How to wire Circuitron Tortoise Point Motors

Tortoise passing contact switch wiringHere’s a quick simple guide to how I wire my Tortoise slow-motion point motors and use them with Lever operated passing contact switches.

I’ve recently fitted 12 Circuitron slow-motion Tortoise point motors to my primary layout. I’m really pleased with the result, they’re solid, reliable and give a very pleasing slow-motion movement of the points when activated. I also find them a lot easier to fit than other types of point motors. They seem more tolerant of alignment problems.

Extra tip: One tip I would recommend is using self-adhesive Velcro strips. Stick one side to the baseboard and one to the top of the motor, you can then reposition and test them until they connect far more easily. Once you’ve got the right position, then use the screws to hold them in place permanently).

I’ve also wired them up to some old-school Peco lever-operated passing point switches and I’ll touch on this in a minute.

The first thing I do is to fit Accu-Lites SNAPS wiring connectors (available via Coastal DCC) to the Tortoise edge connector. These are not needed but do make wiring easier and remove the need for soldering. I’m happy to do the soldering but I still use these as it means I can work on the wiring away from the motor and just slide the connector on when finished.

Equally, if there’s a problem with the wiring, I can just slide the connector off, correct any problems using the quick screw terminal block, and slide it back on.

Tortoise Wiring

How to wire tortoise point motors

In terms of wiring, pins 1 & 8 are the main power feeds — Red and Black in the diagram. I feed this from a 12-volt, 500-milliamp DC supply. This is more than enough for the 12 motors I have.

Pins 2 and 3, Yellow and Blue here, are the input feeds for the switch track blade supply.

These connect to the bus wire to the controller.

Pin 4 goes to the frog on the points – shown in Green here, what other colour for a frog!

These last three connections, use the motor’s built-in switch so the point blade changes polarity automatically.

And that’s it for the basic wiring.

If I want a light to show the point setting,  the feed off pin 4 can go to the positive line on LED with the negative going back to the supply. The point motor then acts as a switch to turn the LED on or off depending on which way the point is set. (Don’t forget a fit a resistor if doing this).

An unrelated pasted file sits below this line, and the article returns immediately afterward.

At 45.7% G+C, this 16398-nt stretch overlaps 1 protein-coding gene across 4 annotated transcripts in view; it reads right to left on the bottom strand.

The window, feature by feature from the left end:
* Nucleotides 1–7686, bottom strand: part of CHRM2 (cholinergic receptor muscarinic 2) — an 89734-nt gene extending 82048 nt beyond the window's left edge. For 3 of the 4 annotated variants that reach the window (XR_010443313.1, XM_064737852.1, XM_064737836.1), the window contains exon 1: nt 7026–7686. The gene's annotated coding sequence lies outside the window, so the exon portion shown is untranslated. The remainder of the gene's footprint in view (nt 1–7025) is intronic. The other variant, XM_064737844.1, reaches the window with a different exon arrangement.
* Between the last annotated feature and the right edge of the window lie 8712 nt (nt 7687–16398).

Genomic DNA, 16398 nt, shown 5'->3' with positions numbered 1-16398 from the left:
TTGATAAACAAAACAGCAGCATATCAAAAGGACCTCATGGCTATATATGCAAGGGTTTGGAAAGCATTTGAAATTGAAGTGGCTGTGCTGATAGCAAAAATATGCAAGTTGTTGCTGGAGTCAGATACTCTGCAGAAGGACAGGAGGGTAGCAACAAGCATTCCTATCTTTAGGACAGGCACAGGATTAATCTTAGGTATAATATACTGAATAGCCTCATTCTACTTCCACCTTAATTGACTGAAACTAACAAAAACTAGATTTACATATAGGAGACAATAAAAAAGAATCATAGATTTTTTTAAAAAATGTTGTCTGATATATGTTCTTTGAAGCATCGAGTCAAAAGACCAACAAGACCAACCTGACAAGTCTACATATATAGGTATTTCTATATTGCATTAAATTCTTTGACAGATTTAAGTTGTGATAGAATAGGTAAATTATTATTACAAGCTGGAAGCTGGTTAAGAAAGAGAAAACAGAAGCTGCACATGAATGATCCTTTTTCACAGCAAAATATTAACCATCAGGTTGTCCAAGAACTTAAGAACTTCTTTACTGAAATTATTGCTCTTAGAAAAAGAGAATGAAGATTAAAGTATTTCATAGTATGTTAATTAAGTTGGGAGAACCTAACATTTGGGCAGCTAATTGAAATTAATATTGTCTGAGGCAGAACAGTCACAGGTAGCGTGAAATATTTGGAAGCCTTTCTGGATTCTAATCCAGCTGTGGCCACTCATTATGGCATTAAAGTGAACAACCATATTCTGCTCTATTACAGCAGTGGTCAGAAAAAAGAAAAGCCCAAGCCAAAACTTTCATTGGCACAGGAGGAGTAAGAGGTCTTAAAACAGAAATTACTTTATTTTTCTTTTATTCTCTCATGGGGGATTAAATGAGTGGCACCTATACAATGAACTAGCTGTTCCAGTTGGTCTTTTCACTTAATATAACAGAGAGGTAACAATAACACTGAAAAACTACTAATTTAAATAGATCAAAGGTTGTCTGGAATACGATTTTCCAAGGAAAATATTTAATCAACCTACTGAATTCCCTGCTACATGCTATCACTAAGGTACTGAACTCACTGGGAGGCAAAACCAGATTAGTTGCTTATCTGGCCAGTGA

Lever-operated point switches

For six of the points, I have them wired up to Peco lever switch controls using the Circuitron TC3 adaptor. (Thanks to Natalie in the MRE community for help here!!)

Here the Red and Black above are connected to the output pins of the TC3 while the corresponding wires from the DC supply go to input pins 1 and 2 on the TC3 with the Red and Black leads from the Peco switch go to pins C1 and C3.

The picture above shows an early test of this (the colour coding here doesn’t match the wire colour coding above).

And here’s the result of the tests to show it working.

You can just about see the blade moving. These are standard Peco points although I’ve removed the bulky plastic around the tie bar and the spring as I think they look better like this. You can easily ruin the points completely doing this so don’t do it unless you’re prepared to throw away your switches 🙁

This is just a quick and simple guide as to how I’ve wired mine for anyone confused by the official instruction leaflets for the Tortoise and TC3 (available here and here). Hope it helps someone.



Founder of ModelRailwayEngineer, Andy Leaning

Andy is a lifelong modeler, writer, and founder of He has been building model railways, dioramas, and miniatures for over 20 years. His passion for model making and railways began when he was a child, building his first layout at the age of seven.
Andy’s particular passion is making scenery and structures in 4mm scale, which he sells commercially. He is particularly interested in modelling the railways of South West England during the late Victorian/early Edwardian era, although he also enjoys making sci-fi and fantasy figures and dioramas. His website has won several awards, and he is a member of MERG (Model Railway Electronics Group) and the 009 Society.
When not making models, Andy lives in Surrey with his wife and teenage son. Other interests include history, science fiction, photography, and programming. Read more about Andy.

Afflliate disclosure:The links on this page may take you to carefully selected businesses, such as Hornby, Amazon, eBay and Scale Model Scenery, where you can purchase the product under affiliate programmes. This means I receive a small commission on any orders placed although the price you pay does not change. You can read my full affiliate policy here. I also sell my my own ready to use, pre-made and painted buildings and terrain features. browse the range.

Add Comment

Required fields are marked *. Your email address will not be published.

This site uses Akismet to reduce spam. Learn how your comment data is processed.